But that story about owls is pretty sad. The spotted owl isn't even that far above "Low Risk" in the IUCN. To say that they are "endangered" is absurd. Who are these people anyway? Most of these "movements" tend to have no relation to any major conservation group. It's sad that because of this logic that one species of owl is being outcompeted and interbreeding because of some group of so-called "environmentalists".
I live in Florida, so believe me when I say I know just how bad the suffering was. Our food, our wildlife, our beaches, our oceanfront economy--ruined. Another problem was that the TransOcean rig inspectors gave BP's rigs a pass without thorough inspection. So, technically, it wasn't BP's fault. Of course, environmentalists would rather there be NO drilling EVER, but if they had to tolerate one kind, it would likely be deep water. Ironic, I know.
It's a land-grab move, trying to keep people from using the land and its resources, simply because they can. More and more, we are putting the rights of animals above the rights of ourselves, and it's only proving to be disastrous. Loggers were banned from the areas surrounding the Gila National Forest in NM because of "endangered" animals, and thanks to all the dead trees and dry brush, the fire was able to spread rapidly. The fire consumed everything in it's path, and was at 0% containment for what felt like forever. If loggers had been allowed to use that land, the fire would not have spread as far as it did. If we do not use our resources, we lose them.
Yeah... First rule in business... ALWAYS INSPECT... Why do you think there's quality control? To make things pretty? No. It's so people won't get hurt in the process. Can't imagine what it's like being there, must be dreadful. The closest that I ever got was going to the region of the "mud volcano" caused by nat-gas drillers who didn't know what they were doing. Never seen so many lives and homes ruined in one area with my own eyes.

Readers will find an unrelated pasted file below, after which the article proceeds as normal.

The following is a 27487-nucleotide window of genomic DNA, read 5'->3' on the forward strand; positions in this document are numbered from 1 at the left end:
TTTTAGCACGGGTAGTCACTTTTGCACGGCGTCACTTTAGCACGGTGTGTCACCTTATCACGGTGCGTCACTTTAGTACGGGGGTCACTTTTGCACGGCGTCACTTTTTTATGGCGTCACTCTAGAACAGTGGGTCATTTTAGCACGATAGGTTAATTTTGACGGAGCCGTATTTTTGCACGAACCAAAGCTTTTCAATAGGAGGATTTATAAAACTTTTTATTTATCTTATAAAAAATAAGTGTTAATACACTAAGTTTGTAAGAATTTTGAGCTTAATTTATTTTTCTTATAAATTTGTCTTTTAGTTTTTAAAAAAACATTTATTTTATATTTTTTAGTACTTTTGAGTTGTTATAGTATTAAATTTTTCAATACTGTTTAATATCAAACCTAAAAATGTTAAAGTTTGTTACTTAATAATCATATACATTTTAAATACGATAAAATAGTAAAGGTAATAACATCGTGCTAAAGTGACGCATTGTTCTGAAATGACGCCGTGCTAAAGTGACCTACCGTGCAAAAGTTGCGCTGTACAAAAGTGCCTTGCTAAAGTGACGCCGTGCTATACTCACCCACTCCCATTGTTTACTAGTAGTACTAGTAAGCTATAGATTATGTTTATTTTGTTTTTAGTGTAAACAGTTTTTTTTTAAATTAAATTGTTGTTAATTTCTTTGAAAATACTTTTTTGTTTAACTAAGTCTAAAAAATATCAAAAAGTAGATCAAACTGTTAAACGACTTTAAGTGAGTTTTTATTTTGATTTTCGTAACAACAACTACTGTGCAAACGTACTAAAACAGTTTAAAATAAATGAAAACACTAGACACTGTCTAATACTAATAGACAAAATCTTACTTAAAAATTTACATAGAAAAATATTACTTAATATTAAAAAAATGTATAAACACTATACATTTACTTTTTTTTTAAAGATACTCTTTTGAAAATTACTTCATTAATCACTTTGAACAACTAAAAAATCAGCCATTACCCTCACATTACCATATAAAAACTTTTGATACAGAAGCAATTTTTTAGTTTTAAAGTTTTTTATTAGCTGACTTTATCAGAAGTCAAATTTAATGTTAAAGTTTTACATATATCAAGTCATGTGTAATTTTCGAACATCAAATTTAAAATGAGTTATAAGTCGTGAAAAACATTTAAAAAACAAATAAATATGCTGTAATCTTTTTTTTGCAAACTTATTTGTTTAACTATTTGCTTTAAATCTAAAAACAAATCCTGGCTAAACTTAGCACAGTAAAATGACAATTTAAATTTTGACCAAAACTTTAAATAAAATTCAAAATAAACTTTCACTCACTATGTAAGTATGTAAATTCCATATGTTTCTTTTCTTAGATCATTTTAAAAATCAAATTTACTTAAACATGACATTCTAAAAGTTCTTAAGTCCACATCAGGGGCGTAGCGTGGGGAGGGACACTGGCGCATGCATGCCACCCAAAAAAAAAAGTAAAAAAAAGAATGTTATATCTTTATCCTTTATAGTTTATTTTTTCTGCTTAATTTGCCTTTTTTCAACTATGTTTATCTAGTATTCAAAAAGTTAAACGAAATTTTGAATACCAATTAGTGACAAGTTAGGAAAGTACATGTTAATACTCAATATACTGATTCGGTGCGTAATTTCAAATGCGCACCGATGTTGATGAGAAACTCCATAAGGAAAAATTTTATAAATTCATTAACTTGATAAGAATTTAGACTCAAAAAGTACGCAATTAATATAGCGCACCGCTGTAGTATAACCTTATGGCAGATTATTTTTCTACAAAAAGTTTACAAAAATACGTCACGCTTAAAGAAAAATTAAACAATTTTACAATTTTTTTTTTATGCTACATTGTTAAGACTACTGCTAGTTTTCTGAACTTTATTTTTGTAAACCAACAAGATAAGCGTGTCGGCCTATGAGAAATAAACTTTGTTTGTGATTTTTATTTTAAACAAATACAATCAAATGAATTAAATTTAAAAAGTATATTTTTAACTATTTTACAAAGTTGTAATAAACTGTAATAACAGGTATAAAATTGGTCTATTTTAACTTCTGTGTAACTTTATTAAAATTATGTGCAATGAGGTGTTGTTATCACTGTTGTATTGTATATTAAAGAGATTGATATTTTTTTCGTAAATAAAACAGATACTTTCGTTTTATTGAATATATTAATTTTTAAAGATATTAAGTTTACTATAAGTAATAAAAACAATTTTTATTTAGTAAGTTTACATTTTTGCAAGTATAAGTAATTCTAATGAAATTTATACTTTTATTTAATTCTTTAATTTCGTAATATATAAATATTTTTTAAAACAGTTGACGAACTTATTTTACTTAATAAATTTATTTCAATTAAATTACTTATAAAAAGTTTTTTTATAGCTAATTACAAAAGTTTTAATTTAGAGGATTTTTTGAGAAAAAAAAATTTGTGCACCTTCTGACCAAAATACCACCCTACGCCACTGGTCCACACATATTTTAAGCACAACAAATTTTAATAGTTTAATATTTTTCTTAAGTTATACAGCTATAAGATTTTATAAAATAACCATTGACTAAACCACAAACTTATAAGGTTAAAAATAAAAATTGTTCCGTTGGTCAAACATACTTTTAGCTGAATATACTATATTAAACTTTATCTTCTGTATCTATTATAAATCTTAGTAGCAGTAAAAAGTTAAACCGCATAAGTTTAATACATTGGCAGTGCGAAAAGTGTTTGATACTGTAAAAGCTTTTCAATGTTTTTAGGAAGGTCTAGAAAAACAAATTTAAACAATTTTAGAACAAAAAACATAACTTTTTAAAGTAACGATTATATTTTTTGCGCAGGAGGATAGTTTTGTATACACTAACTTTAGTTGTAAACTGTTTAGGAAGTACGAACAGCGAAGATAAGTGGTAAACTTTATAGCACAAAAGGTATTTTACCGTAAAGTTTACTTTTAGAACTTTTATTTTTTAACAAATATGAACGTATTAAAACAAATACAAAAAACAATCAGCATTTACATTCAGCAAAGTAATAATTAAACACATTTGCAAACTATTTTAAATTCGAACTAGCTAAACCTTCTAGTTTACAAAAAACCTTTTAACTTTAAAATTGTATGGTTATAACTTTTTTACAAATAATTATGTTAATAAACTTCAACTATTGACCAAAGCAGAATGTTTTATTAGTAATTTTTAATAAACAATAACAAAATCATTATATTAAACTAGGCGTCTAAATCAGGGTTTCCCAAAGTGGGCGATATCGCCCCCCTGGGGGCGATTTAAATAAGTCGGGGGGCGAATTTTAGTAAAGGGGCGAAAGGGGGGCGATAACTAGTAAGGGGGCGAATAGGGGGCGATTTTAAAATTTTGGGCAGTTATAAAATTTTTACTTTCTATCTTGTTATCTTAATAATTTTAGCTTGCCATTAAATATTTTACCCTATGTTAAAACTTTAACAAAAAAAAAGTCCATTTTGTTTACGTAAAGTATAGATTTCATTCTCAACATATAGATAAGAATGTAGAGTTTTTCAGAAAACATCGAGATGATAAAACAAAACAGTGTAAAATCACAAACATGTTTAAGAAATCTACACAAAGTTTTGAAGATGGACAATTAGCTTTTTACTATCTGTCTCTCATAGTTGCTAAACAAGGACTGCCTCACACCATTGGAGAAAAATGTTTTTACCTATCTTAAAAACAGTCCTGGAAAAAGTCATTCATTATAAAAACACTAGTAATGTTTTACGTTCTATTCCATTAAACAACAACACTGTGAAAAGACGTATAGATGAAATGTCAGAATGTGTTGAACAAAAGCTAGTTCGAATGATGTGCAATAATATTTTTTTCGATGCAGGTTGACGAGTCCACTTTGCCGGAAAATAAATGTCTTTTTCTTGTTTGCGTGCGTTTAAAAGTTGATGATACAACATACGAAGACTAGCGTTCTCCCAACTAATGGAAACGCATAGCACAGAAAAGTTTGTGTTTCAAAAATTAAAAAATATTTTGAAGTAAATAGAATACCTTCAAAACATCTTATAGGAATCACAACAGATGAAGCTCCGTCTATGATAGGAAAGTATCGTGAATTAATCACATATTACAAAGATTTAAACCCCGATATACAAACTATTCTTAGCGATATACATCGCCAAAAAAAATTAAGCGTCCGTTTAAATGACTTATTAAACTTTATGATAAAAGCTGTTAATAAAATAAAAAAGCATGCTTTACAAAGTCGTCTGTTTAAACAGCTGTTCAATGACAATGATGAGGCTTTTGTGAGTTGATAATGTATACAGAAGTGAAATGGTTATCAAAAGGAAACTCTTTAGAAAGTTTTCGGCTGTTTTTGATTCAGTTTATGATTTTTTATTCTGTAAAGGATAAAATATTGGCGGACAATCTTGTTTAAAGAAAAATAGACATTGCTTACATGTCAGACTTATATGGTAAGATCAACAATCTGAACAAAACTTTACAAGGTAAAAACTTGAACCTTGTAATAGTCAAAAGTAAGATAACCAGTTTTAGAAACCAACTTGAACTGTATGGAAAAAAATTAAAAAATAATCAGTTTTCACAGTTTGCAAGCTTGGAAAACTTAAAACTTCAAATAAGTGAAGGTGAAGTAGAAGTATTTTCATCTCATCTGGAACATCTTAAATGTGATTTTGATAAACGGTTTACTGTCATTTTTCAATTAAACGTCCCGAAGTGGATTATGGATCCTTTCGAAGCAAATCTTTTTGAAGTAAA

It was discussing these topics with you! I have to do go do homework now, working on an animation project that's essential for my college application. Hope we can discuss more in the future! It was thrilling and I learned a lot .
I could cry just thinking about the poor things... :C between poaching, "dancing bears", habitat destruction, and all that rubbish... I feel so bad for them.. T^T I wish there was more I could do for them than just signing petitions..
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`anmari has been spreading her infectious positivity throughout our community for over 6 years. Throughout this time Ana has been at the core of all things devious, passionately developing an eclectic gallery, helping organise devmeets, participating in chat events and also recently completed dedicating her time as a Community Volunteer. We are absolutely delighted to bestow the Deviousness Award for May 2013 to `anmari, congratulations! Read More